PRACTICAL TIPS FOR COLD & WET WEATHER.
The current wet weather is a timely reminder to highlight the dangers pets face when their human owners need to dry clothes or warm up the house.
In cold weather, pets (cats especially) will actively seek out the warmest spot available. A recently used tumble dryer, unfortunately, provides a warm dark hiding place, especially for kittens. Tragically, cats have been killed when their owner switches on the tumble dryer without realising their cat has crept inside to enjoy the warm spot it has discovered.
For pet safety, best to close the tumble dryer door after each and every use and always quickly check to make sure your kitten is not fast asleep inside the drum.
Just like humans, many pets find comfort in lying by the fire or heater to warm up. It is important to monitor pets around heating elements. Always place a barrier in front of an open fire and ensure pets are not lying too close to the heater. Heaters and fire can also damage a pet’s eyes by triggering dry eye episodes and also superficial burns.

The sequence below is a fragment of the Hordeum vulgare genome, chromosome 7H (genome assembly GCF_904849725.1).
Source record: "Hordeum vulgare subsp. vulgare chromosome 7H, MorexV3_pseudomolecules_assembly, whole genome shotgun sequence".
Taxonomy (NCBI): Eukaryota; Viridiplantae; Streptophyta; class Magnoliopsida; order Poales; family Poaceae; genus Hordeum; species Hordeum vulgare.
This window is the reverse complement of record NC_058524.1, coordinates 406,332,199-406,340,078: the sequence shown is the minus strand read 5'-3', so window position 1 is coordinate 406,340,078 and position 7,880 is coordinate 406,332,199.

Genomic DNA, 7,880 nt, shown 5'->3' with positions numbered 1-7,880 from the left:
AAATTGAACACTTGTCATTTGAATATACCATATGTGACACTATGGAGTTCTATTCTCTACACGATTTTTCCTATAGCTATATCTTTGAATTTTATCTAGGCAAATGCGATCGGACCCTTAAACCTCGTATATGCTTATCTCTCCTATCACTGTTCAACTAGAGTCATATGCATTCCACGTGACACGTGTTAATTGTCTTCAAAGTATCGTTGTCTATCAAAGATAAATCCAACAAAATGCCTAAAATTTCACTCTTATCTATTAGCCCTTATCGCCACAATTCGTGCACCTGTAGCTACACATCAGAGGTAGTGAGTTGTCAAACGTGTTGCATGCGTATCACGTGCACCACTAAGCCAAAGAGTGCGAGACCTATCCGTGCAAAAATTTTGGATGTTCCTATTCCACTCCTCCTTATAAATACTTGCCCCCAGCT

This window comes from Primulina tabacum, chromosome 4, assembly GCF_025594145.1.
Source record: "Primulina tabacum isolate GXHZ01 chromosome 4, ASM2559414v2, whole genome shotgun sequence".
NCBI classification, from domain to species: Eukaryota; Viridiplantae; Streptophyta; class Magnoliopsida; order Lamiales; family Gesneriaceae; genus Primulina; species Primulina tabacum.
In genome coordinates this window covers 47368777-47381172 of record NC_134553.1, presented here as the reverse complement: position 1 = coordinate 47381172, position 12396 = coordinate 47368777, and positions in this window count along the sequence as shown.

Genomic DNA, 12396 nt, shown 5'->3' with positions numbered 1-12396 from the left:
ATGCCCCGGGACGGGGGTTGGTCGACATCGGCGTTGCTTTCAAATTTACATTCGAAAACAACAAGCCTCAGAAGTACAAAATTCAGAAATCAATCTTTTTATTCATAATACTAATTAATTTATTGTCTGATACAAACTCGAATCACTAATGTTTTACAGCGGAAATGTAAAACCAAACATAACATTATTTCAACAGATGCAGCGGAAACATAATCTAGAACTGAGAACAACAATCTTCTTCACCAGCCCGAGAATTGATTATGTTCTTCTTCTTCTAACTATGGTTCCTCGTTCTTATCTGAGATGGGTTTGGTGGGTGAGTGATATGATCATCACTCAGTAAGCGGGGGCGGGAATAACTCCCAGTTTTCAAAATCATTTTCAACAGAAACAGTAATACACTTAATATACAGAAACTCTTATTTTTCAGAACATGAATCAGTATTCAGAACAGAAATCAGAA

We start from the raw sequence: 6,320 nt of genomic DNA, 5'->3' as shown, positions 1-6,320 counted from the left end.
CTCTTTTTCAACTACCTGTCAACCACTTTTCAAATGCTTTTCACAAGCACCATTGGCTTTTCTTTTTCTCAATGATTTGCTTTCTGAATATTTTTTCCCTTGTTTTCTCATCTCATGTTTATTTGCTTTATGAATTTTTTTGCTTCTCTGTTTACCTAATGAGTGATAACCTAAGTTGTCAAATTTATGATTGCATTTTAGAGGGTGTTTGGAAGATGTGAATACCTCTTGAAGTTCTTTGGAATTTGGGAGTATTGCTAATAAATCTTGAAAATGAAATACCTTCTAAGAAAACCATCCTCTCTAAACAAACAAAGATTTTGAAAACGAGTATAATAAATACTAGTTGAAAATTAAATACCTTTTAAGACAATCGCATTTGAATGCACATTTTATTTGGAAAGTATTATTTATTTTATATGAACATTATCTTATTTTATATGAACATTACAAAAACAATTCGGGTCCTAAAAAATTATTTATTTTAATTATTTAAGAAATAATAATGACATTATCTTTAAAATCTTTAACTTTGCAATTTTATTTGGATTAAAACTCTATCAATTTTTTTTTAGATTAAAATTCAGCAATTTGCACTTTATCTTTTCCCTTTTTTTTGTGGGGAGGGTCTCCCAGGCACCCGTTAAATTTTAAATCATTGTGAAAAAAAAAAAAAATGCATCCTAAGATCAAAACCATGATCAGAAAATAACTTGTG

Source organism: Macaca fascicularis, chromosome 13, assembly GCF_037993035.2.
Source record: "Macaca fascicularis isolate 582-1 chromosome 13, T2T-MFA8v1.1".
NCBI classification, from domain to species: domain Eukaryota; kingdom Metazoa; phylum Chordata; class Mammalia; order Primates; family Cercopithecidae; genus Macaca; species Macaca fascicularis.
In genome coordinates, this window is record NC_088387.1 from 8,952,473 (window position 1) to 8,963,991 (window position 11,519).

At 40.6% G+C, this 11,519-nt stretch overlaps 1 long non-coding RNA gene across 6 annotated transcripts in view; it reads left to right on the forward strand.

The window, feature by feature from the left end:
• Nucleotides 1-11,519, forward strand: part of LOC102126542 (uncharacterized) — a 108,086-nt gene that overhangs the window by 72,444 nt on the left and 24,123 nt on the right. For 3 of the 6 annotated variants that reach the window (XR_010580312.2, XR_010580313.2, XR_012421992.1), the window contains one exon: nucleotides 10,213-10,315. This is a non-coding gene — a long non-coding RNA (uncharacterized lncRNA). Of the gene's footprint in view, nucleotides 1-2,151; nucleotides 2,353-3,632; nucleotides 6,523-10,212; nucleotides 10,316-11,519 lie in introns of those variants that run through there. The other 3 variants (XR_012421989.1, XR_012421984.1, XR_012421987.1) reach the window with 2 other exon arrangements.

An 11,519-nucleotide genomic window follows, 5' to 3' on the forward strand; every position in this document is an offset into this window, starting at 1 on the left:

Practical Tips for Cold and Wet Weather: Part 2.
During winter, cats love to curl up under the warm engine bonnet of a car. Sadly, this can result in a badly injured or burnt cat where the car was started up with the cat still curled under the car.
Before starting the car, always tap on the bonnet to wake them up. If you know your cat sleeps in the engine bay, it is best to wait to see the cat actually move out and away from the car before starting the engine.
Likewise, never leave a pet in the car even during winter. Cars can reach freezing point overnight, whilst during the day they can still rapidly heat up, leading to heat stress and possible death.
Do not, as we have seen advised elsewhere, honk or blow the car horn to alert the sleeping cat. Besides being distressing to the pet (and your neighbours), using your horn in this manner could see you face (under road rules) significant financial and licence demerit penalties for “illegal use of a warning device”.
For more information on the need to provide sources of heat in your house and in your car for your cat, read Dr Aine’s other post on WHY cats dangerously heat-seek in the first place.